Ancient Meteorite Unearths Surprising Lunar Water Secrets

By Consultants Review Team Thursday, 18 January 2024

A recent study published in Nature Astronomy has revealed a groundbreaking discovery that challenges long-standing assumptions about the Moon's historical water content. The research, conducted by Tara Hayden from Western University, suggests that the lunar crust, dating back over 4 billion years, contained significantly more water than previously believed.

In this examination of the early lunar crust, Hayden identified the presence of apatite, the most common phosphate mineral, for the first time. This unexpected finding indicates that the Moon's formative years were marked by a much richer water environment than scientists had previously hypothesized.

Tara Hayden, now a cosmochemist at Western's Department of Earth Sciences, expressed excitement about the discovery of apatite in the Moon's early crust. She stated, "It allows us to piece together a previously unknown stage of lunar history, revealing that the early Moon was richer in water than we expected."

The prevailing belief in the Moon's arid nature stemmed from initial assessments of samples collected during the Apollo missions. However, in 2008, Alberto Saal and colleagues found significant amounts of water in glass beads from the Apollo collection, prompting a re-evaluation of lunar water content.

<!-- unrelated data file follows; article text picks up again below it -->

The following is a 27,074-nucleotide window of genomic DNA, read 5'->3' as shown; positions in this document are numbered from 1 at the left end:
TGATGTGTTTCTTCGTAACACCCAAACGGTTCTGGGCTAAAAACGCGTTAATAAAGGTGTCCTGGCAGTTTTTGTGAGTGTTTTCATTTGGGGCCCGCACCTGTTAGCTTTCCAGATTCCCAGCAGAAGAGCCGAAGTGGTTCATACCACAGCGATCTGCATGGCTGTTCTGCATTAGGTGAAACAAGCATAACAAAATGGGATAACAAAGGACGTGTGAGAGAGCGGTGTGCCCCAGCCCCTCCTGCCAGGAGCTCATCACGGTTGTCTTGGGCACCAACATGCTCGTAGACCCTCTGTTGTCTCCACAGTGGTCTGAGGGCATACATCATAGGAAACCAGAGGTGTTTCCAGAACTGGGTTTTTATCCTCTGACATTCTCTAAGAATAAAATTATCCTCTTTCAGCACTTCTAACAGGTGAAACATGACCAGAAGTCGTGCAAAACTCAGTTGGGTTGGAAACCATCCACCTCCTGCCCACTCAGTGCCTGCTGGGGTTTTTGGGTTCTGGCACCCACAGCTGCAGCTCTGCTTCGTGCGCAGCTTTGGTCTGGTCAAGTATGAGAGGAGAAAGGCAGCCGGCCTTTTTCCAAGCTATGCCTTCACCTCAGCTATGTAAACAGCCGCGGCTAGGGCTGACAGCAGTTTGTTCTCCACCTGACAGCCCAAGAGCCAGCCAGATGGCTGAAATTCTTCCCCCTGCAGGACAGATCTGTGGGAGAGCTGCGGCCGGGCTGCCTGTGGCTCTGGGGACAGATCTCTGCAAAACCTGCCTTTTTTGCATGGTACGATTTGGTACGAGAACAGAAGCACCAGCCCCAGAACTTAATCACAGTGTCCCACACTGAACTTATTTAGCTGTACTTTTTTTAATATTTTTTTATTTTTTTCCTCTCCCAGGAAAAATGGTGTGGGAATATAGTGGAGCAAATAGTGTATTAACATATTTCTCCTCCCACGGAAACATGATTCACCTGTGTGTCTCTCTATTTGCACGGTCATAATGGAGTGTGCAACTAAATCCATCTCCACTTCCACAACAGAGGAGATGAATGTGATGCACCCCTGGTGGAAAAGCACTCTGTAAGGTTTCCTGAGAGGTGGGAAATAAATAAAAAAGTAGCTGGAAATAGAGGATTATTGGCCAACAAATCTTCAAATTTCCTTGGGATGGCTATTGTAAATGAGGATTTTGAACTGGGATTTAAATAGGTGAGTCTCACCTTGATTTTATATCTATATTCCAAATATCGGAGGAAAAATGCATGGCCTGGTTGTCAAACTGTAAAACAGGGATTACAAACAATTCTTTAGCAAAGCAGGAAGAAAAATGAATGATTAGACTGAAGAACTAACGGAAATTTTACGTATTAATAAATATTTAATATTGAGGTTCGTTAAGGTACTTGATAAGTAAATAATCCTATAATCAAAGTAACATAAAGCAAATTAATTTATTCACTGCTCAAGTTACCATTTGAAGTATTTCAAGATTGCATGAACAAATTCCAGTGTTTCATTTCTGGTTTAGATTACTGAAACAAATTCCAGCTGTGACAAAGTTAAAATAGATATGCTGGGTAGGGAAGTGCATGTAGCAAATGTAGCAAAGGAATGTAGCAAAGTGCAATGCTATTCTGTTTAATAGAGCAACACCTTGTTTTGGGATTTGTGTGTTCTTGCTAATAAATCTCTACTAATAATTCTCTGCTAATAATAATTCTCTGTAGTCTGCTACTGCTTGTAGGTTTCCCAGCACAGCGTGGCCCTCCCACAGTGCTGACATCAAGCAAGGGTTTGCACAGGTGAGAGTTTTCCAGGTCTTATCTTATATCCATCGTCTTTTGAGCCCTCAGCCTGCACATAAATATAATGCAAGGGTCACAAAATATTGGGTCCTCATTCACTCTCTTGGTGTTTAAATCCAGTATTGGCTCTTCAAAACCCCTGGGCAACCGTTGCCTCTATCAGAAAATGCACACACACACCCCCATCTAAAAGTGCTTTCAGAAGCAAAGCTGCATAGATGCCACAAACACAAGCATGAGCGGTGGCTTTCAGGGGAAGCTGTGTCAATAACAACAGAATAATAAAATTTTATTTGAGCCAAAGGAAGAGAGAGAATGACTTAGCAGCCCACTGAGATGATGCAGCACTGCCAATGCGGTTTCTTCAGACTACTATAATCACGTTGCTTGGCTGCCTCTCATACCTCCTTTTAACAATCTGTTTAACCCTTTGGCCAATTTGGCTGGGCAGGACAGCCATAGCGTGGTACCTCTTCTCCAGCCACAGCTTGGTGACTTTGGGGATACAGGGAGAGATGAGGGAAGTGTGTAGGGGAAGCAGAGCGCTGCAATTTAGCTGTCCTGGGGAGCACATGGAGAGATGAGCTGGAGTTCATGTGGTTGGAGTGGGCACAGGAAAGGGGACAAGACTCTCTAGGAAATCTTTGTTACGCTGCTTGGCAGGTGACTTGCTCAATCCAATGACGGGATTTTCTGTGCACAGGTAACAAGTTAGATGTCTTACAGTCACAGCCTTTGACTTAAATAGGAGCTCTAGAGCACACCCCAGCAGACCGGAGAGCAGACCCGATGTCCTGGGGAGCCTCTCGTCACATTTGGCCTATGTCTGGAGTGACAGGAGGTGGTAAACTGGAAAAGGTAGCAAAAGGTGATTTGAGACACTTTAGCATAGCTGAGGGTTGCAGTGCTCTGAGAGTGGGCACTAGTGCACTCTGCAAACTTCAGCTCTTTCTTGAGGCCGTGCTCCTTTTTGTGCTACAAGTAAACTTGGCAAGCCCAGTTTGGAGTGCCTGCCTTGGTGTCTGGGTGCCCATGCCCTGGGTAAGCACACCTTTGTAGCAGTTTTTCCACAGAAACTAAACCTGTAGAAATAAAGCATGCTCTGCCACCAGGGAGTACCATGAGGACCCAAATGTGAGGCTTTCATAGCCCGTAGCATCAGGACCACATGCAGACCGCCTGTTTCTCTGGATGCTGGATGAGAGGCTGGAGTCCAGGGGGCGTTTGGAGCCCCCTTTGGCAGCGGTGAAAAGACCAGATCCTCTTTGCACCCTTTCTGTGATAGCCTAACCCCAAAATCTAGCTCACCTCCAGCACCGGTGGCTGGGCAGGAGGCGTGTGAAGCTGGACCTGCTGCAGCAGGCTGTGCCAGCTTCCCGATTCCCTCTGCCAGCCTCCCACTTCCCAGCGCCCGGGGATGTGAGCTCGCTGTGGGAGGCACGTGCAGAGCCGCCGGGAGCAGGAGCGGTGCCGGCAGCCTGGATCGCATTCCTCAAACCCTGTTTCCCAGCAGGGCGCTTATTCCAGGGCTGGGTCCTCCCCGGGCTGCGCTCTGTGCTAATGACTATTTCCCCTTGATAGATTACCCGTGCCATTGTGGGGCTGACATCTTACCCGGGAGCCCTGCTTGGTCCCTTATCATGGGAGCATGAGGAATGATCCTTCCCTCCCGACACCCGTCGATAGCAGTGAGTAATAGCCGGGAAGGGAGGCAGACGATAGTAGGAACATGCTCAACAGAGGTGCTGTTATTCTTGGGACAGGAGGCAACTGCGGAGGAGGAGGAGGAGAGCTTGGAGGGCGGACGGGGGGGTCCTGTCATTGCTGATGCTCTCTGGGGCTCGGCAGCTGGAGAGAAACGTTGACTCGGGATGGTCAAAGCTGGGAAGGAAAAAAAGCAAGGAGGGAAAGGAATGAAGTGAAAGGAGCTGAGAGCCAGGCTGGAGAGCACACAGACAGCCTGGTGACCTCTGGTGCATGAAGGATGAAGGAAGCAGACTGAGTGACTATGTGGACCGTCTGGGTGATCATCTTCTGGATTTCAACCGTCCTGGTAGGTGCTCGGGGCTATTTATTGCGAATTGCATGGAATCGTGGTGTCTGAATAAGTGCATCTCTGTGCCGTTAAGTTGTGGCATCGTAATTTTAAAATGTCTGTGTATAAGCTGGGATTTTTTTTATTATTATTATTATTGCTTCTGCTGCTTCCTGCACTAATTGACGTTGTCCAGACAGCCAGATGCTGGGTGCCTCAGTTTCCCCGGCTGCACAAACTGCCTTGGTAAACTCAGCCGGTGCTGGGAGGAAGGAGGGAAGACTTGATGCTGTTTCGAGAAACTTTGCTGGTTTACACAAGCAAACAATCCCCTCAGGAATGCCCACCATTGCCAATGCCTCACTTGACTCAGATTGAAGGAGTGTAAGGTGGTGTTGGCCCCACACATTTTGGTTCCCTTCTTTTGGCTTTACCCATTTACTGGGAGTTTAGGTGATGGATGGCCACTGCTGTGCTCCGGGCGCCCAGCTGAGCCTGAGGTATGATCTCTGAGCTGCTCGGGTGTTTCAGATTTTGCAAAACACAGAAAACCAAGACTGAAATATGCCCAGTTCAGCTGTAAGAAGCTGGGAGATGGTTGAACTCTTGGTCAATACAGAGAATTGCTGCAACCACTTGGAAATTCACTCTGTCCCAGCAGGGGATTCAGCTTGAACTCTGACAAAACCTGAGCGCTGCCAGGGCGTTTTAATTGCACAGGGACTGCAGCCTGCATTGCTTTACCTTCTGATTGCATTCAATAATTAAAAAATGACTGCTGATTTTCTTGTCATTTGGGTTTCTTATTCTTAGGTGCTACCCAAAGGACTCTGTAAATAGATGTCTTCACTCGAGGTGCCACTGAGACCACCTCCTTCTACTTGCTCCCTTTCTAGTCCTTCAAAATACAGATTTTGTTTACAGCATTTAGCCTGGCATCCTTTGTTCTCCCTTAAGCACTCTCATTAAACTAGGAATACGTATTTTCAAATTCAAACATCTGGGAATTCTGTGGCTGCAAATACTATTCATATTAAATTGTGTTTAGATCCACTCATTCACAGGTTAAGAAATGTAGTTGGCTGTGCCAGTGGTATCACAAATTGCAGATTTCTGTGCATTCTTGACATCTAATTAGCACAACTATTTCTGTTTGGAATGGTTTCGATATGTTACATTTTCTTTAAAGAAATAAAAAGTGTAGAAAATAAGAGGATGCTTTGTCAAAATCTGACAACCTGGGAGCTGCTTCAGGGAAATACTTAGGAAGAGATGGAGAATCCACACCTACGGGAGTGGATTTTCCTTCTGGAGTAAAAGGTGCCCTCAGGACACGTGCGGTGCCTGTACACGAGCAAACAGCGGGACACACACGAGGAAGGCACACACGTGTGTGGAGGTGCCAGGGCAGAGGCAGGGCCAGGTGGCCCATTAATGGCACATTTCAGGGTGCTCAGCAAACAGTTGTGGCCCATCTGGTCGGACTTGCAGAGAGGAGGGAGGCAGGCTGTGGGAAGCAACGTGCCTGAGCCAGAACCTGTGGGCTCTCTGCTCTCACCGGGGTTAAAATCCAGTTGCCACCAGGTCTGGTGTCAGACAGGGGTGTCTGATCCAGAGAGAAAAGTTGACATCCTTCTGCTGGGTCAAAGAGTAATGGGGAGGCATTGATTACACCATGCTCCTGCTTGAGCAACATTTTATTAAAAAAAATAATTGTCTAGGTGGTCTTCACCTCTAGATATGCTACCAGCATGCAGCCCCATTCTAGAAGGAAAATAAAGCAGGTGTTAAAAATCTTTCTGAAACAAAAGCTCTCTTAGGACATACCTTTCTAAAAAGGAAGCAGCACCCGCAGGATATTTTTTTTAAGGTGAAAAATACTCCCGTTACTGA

The recent identification of apatite, a mineral that holds volatile elements, in ancient ferroan anorthosites and lunar meteorites further enhances our understanding of the Moon's evolution. These anorthosites, dating between 4.5 and 4.3 billion years, represent the Moon's primordial crust and are believed to have crystallized directly from the Lunar Magma Ocean.

The absence of apatite in certain lunar materials, such as glass beads, led to a reevaluation of the Moon's presumed dryness. Hayden highlighted the significance of lunar meteorites in providing new insights beyond the Apollo mission samples. With the upcoming Artemis missions poised to bring back more lunar samples, scientists are optimistic about uncovering additional secrets hidden within the Moon.

Mahesh Anand, professor of planetary science and exploration at The Open University, emphasized the importance of understanding the history of water in the earliest lunar crust for gaining insights into the origin of water in the Solar System. As anticipation builds for the Artemis missions, Tara Hayden's discovery of apatite in the Moon's early crust sets the stage for potential breakthroughs in our understanding of the Moon's surface and its resources. The study signifies a crucial step in unraveling the mysteries of the Moon's watery past.

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